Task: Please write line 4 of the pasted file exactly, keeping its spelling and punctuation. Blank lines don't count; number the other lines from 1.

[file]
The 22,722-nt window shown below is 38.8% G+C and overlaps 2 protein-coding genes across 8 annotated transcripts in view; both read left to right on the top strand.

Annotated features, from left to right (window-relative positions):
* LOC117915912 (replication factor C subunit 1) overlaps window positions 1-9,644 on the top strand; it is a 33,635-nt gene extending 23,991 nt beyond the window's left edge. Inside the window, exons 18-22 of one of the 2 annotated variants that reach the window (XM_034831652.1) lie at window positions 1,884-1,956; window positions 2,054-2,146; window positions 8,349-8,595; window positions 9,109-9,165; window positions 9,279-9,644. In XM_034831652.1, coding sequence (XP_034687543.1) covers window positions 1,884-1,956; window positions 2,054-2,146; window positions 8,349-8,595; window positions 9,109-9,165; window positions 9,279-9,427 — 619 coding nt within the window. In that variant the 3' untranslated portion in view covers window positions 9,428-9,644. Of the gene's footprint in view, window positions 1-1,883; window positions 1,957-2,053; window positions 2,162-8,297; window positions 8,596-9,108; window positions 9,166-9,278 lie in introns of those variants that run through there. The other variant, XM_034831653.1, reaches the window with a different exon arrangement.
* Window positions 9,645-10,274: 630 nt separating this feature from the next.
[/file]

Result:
* Window positions 9,645-10,274: 630 nt separating this feature from the next.